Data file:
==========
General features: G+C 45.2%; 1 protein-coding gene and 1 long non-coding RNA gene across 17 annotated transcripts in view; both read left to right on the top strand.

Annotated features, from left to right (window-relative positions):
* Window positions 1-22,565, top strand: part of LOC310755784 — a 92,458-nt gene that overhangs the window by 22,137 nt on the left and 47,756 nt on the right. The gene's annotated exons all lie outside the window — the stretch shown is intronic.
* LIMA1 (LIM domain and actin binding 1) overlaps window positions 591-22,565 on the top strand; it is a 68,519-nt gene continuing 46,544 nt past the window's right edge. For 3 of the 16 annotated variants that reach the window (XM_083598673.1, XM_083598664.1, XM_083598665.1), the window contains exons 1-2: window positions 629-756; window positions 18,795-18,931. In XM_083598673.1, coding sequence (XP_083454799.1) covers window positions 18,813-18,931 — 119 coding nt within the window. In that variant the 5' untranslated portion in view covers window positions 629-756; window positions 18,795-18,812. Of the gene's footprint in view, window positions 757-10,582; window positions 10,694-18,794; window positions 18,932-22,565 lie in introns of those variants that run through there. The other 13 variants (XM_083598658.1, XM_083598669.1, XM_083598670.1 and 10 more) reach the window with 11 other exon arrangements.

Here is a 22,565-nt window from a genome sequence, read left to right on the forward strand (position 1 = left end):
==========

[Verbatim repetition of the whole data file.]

General features: G+C 45.2%; 1 protein-coding gene and 1 long non-coding RNA gene across 17 annotated transcripts in view; both read left to right on the top strand.

Annotated features, from left to right (window-relative positions):
* Window positions 1-22,565, top strand: part of LOC310755784 — a 92,458-nt gene that overhangs the window by 22,137 nt on the left and 47,756 nt on the right. The gene's annotated exons all lie outside the window — the stretch shown is intronic.
* LIMA1 (LIM domain and actin binding 1) overlaps window positions 591-22,565 on the top strand; it is a 68,519-nt gene continuing 46,544 nt past the window's right edge. For 3 of the 16 annotated variants that reach the window (XM_083598673.1, XM_083598664.1, XM_083598665.1), the window contains exons 1-2: window positions 629-756; window positions 18,795-18,931. In XM_083598673.1, coding sequence (XP_083454799.1) covers window positions 18,813-18,931 — 119 coding nt within the window. In that variant the 5' untranslated portion in view covers window positions 629-756; window positions 18,795-18,812. Of the gene's footprint in view, window positions 757-10,582; window positions 10,694-18,794; window positions 18,932-22,565 lie in introns of those variants that run through there. The other 13 variants (XM_083598658.1, XM_083598669.1, XM_083598670.1 and 10 more) reach the window with 11 other exon arrangements.

Here is a 22,565-nt window from a genome sequence, read left to right on the forward strand (position 1 = left end):